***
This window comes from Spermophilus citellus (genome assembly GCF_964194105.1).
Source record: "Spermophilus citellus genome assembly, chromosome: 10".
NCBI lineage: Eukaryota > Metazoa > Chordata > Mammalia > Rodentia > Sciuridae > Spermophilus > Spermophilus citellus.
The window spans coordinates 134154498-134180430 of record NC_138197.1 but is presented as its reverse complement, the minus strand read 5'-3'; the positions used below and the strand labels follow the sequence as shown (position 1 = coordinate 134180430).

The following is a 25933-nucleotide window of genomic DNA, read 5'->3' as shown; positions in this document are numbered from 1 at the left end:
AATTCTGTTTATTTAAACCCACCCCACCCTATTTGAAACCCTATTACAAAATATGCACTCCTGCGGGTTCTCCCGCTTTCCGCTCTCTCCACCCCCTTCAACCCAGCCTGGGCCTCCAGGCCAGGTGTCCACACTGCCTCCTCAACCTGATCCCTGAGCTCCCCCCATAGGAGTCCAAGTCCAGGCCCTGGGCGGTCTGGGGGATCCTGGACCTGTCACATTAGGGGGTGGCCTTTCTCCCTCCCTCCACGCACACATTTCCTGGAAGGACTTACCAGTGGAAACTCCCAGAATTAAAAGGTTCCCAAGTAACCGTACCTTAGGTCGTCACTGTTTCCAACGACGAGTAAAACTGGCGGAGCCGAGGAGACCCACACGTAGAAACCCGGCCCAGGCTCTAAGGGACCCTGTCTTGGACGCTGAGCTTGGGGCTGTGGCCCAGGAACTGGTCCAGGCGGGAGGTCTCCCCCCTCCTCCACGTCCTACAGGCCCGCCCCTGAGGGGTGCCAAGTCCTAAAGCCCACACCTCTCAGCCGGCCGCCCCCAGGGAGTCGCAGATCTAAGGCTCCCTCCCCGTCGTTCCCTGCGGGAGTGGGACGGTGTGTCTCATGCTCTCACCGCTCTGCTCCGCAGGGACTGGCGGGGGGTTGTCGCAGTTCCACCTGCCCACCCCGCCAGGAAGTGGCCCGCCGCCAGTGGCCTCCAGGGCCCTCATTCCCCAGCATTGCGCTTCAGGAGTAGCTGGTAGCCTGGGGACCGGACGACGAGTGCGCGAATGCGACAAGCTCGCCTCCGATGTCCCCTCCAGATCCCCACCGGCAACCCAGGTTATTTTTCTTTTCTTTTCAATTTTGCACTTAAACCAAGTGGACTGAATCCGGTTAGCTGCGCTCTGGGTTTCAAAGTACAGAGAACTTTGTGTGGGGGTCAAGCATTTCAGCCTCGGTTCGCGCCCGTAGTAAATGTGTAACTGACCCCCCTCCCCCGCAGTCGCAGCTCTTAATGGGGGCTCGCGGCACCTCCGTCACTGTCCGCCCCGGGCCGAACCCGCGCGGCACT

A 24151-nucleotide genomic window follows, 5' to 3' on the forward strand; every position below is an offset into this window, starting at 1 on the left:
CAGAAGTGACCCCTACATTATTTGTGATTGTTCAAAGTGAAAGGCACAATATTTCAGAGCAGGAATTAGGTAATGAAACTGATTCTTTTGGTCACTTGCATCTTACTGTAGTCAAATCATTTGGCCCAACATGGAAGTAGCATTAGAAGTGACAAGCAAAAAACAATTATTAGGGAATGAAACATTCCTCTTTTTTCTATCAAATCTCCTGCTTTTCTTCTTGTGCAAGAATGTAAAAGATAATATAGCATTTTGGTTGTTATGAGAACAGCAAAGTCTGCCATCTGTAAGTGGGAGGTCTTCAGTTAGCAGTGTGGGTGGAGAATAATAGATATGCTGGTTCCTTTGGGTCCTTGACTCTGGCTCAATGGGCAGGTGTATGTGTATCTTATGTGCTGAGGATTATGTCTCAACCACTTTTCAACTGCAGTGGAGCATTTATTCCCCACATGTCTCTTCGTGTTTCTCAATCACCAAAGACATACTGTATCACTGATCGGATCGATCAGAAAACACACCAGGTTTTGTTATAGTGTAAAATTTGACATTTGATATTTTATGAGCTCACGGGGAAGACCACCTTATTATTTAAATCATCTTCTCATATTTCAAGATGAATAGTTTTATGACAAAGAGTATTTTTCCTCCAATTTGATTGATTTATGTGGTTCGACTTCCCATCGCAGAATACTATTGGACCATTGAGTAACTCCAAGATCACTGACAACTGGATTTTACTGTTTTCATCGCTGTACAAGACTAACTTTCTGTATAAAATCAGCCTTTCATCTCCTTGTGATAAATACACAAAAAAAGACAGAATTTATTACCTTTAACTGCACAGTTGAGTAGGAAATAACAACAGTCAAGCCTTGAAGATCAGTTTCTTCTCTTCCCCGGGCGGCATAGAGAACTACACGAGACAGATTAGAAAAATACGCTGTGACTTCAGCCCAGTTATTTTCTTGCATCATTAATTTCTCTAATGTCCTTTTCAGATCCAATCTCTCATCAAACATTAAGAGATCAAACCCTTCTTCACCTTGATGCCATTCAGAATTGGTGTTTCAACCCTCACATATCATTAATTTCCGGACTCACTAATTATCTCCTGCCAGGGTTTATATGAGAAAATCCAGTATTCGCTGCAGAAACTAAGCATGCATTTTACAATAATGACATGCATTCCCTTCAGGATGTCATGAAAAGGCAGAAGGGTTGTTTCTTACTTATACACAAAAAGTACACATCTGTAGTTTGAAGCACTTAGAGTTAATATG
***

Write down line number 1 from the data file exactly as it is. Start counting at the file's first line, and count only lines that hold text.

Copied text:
This window comes from Spermophilus citellus (genome assembly GCF_964194105.1).